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Posts Tagged ‘home depot’

On Women Nagging And Men Not Listening

January 27th, 2012 8 comments

Anytime there’s an article about a specific problem in relationships and women are to blame, the whole world is tuned out as I read and study every single line with the focus of a Rhodes Scholar.

Today, the Wall Street Journal published an article entitled “Meet The Marriage Killer: It’s More Common Than Adultery and Potentially As Toxic, So Why Is It So Hard to Stop Nagging?”

The article’s writer, Elizabeth Bernstein, attempts to unpack the nagging problem amongst married couples, quoting both real couples who have gone through a nagging phase as well as psychologists who study these types of human behavior issues. As far as some numbers to support her theory of nagging being to marriage what a meteor was to the prehistoric era, Bernstein cites a study done by Dr. Howard Markman, professor of psychology at the University of Denver and co-director of the Center for Marital and Family Studies.

Research that Dr. Markman published in 2010 in the Journal of Family Psychology indicates that couples who became unhappy five years into their marriage had a roughly 20% increase in negative communication patterns consistent with nagging, and a 12% decrease in positive communication. “Nagging is an enemy of love, if allowed to persist,” Dr. Markman says.

As far as who is at fault for all the nagging in a relationship, no concrete numbers are given, but Bernstein does posit a theory, which I found most interesting.

Men are to blame, too, because they don’t always give a clear answer. Sure, a husband might tune his wife out because he is annoyed; nagging can make him feel like a little boy being scolded by his mother. But many times he doesn’t respond because he doesn’t know the answer yet, or he knows the answer will disappoint her.

In a nutshell: Women be nagging.

As a man, it warms my heart to read things like these. I thought, More women should have a friend like Bernstein advising them to quit pestering me over certain things.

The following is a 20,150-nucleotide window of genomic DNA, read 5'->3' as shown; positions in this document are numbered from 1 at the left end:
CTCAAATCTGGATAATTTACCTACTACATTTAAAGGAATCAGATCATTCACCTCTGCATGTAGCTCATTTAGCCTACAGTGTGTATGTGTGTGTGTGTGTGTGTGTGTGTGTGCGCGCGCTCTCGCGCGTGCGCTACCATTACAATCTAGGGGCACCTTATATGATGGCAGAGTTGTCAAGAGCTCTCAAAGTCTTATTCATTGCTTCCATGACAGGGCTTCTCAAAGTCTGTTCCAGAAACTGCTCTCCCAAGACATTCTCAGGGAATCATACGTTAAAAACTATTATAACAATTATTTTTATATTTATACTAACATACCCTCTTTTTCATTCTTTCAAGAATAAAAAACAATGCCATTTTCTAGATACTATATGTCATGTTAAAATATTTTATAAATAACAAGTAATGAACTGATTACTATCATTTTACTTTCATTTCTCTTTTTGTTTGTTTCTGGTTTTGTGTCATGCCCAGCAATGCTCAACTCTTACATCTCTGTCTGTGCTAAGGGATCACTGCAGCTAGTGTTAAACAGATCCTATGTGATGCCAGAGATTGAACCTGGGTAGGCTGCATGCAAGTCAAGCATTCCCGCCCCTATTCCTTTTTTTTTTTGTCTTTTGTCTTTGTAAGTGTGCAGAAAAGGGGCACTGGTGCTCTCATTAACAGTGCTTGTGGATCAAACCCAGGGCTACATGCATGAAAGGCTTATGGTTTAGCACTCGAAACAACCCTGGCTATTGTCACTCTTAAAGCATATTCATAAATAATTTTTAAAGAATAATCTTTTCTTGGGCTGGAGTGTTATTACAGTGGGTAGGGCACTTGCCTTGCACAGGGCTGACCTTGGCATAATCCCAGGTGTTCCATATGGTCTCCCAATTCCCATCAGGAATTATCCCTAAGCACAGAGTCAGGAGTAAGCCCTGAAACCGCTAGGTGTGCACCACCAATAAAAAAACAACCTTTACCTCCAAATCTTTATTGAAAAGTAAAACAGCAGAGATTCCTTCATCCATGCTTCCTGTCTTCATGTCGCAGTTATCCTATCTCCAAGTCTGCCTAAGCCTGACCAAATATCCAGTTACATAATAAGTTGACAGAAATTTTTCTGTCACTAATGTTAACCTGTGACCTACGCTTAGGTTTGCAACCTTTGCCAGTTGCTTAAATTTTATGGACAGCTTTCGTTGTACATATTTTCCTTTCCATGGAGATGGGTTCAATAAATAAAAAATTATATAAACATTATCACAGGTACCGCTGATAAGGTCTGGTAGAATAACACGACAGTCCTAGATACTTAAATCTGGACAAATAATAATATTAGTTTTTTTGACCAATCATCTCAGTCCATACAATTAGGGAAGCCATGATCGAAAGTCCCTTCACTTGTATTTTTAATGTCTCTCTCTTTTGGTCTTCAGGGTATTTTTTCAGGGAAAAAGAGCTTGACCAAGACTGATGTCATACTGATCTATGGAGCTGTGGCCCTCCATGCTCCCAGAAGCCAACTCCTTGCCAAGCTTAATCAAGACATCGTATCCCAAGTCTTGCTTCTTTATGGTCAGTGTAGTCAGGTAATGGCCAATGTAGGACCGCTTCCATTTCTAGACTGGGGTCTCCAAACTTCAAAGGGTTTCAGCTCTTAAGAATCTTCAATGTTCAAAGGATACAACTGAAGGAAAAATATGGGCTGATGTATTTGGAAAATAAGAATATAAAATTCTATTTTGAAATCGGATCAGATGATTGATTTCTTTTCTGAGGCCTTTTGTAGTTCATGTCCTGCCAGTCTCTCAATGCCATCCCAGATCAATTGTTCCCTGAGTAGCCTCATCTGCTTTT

Then, I read the article again (remember, Rhodes Scholar like focus), and I started to notice some holes. (To be fair, it’s just an article to provoke discussion on a particular issue. I have to say this because some people tend to think articles are supposed to solve the very problems being discussed within them.)

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The Five Best Stores To Meet Your Next Date

December 12th, 2011 14 comments

If you were a young, fine woman living in the DC-MD-VA area back in 2001, interested in purchasing some new music, there was a good chance you went to Sam Goody Music, located on the ground floor of Pentagon City mall. If you went on the right day, there was a good chance you left with more than just the album you were looking for, you left with a date with one of the store clerks as well. Of course, that store clerk was me.

Who would’ve thought, right? Certainly not the few lovely ladies I met during my time at Sam Goody. Probably nor did the women who walked into the Tower Records by the George Washington University campus when I worked there in 2003. Back in those days, I always saw my job as a perfect opportunity for me to talk to women I perhaps wouldn’t speak to in other settings. To say I took advantage would be an understatement. I capitalized and did well.

I say this not to brag. The other night I went to a stand-up performance headlined by Aziz Ansari. He had an extended rant on the difficulty of meeting perfectly normal people to date. His two biggest gripes were with bars/clubs and dating websites, both of which he said were horrible places to meet people.

Now, I don’t agree with him on either front. Clubs and bars have always worked well for me. I met the girl I’m dating now at a club, and I met my last serious girlfriend at another club. As for online dating, it’s become so commonplace I don’t think it’s bad, I just don’t think it’s as effective as it used to be.

But there are a lot of people who agree with Ansari and find both bars/clubs and online dating websites lost causes, which begs the question, where’s a good place to meet our next date? Well, my suggestion is the store. What kind of store? Glad you asked. Here are five stores, along with which gender would benefit from going into them the most. You’re welcome.

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